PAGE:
Prove that $gcd(a,bc)=1$ iff both $gcd(a,b)=1$ and $gcd(a,c)=1$.

I know I need to prove it both ways but is this how you do it?

Proof: Assume that $gcd(a,bc)=1$. So $a$ and $bc$ are relatively prime integers. Thus we can write $ax+bcy=1$. From this equation we can now say $gcd(a,b)=1$ and $gcd(a,c)=1$.

And then for the reverse method

Proof: Assume both $gcd(a,b)=1$ and $gcd(a,c)=1$. Since $a$, $c$, and $bc$ are relatively prime integers We can say $ax+cy=1$ and $az+bq=1$.

So $(ax+cy)(az+bq)=1\cdot 1$ Then foil it out and to get $a^2zx+axbq+cyaz+cybq=1$ And Since $z,x,a,b,q,c,y\in Z$ $gcd(a,bc)=1$


Is this the right idea of how to go about this problem? Or am I missing just some small step?

  • 1
    $\begingroup$ This shows one part- you also need to show the other part. $\endgroup$ – voldemort Sep 7 '14 at 15:12
  • $\begingroup$ Seems good to me $\endgroup$ – Snufsan Sep 7 '14 at 15:12
  • $\begingroup$ That shows the easy way - if $\gcd(a,bc)=1$ then $\gcd(a,b)=1=\gcd(a,c)$. Next you need to show that if $\gcd(a,b)=\gcd(a,c)=1$ then $\gcd(a,bc)=1$. $\endgroup$ – Thomas Andrews Sep 7 '14 at 15:15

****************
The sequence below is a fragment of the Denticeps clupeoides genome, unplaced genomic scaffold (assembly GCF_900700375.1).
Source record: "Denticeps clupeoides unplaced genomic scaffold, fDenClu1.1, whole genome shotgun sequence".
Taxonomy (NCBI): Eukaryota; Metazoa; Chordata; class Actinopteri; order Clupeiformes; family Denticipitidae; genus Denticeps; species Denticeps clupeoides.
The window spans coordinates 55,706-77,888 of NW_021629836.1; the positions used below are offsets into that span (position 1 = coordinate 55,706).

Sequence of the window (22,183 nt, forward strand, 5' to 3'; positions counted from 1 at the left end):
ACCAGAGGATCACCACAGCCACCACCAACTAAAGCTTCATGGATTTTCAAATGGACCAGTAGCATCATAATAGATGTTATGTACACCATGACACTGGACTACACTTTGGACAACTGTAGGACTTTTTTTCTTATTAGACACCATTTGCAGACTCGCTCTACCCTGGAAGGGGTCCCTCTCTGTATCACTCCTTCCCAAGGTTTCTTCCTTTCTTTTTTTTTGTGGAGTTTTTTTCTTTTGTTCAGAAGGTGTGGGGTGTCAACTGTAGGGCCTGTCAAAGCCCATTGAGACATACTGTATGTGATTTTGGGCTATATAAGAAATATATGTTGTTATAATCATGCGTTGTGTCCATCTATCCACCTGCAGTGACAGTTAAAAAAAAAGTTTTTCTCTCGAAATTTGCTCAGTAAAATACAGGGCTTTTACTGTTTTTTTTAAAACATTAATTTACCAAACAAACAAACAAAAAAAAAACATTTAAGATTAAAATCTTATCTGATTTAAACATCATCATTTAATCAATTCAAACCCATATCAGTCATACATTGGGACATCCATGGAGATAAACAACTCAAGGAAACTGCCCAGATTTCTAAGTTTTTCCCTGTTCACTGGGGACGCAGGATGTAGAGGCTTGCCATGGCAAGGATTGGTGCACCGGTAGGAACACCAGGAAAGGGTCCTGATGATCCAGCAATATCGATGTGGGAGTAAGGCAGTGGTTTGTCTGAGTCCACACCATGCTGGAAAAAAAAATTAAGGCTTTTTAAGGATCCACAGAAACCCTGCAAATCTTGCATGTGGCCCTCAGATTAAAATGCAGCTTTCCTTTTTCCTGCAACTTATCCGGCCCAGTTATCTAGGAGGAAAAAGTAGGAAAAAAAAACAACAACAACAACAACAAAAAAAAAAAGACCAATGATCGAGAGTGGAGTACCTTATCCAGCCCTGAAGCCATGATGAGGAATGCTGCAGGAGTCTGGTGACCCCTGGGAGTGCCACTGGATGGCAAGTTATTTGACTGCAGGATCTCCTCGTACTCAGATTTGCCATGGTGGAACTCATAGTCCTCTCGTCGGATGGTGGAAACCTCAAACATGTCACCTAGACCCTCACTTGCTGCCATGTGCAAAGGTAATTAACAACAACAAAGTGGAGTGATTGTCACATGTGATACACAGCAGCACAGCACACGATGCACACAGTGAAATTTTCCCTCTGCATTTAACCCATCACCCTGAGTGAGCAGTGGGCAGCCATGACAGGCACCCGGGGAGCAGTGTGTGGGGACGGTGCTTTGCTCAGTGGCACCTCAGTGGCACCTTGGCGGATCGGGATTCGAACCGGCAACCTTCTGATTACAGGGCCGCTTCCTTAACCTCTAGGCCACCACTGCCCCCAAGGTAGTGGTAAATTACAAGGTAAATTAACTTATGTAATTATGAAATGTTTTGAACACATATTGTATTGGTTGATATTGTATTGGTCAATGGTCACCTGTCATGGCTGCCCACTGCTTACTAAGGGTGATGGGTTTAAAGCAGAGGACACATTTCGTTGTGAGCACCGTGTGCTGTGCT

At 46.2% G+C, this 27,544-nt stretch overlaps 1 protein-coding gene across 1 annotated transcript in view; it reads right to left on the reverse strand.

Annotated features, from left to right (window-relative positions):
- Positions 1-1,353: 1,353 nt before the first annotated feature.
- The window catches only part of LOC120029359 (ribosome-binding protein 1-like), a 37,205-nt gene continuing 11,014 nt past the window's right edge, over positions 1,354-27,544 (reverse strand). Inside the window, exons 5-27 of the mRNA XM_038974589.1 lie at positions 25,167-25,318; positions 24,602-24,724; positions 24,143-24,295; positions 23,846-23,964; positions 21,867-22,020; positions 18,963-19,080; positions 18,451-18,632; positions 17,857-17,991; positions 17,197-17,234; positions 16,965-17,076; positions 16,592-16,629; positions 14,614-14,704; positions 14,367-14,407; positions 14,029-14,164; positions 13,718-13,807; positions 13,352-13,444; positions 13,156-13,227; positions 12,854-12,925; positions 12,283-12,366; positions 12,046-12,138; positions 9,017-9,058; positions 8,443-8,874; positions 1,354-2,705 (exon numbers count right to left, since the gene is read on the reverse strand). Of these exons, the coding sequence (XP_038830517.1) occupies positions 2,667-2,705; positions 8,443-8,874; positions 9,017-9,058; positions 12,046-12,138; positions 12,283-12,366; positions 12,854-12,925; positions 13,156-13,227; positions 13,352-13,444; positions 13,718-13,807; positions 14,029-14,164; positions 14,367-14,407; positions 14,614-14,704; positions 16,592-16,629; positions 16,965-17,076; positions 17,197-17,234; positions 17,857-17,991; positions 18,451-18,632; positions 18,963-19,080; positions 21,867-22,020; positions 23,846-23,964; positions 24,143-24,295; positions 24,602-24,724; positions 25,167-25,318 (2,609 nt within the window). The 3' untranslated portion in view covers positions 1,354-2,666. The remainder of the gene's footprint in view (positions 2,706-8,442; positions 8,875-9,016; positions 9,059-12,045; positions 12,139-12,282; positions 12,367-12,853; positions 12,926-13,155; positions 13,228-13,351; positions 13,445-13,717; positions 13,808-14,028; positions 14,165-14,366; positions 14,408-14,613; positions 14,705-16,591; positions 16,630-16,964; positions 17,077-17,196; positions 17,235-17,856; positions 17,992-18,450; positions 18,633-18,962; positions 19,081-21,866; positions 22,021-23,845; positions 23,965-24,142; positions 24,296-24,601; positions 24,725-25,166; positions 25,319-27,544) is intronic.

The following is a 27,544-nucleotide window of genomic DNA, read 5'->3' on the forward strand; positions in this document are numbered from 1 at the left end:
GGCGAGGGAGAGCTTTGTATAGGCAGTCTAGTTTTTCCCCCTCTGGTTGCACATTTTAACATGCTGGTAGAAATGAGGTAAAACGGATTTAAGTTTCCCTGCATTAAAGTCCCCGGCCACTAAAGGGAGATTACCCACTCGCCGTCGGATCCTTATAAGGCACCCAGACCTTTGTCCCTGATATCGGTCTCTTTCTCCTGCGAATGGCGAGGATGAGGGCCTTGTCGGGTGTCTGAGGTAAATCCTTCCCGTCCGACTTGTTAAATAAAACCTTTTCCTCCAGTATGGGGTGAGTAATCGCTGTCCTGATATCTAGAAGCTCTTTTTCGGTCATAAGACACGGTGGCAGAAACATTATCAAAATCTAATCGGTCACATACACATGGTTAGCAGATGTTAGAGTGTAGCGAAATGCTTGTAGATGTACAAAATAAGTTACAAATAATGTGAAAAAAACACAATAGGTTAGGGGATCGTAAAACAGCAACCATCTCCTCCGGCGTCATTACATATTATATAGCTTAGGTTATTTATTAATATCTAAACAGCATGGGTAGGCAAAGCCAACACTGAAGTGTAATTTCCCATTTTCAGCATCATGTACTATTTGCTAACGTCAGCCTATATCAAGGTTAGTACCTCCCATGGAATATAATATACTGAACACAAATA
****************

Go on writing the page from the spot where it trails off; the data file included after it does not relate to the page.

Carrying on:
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    $\begingroup$ Your second half is good, but better to be explicit after applying FOIL, you get:$$a(azx+xbq+cyz)+(bc)(yq)=1$$ So $(a,bc)=1$. $\endgroup$ – Thomas Andrews Sep 7 '14 at 15:20

You've done quite nicely. Just one recommendation (in agreement with Thomas Andrews' comment):

In your "reverse" proof, you have:

...So $(ax+cy)(az+bq)=1⋅1$. Then foil it out and to get $a^2zx+axbq+cyaz+cybq=1$...

My recommendation would be to gather like factors of $a$ and of $bc$ to show explicitly the linear combination of $a, bc$: $$a(azx+xbq+cyz)+ bc(yq)=1$$

Then end as you did: Since $z,x,a,b,q,c,y\in Z$, [we conclude] $gcd(a,bc)=1$.


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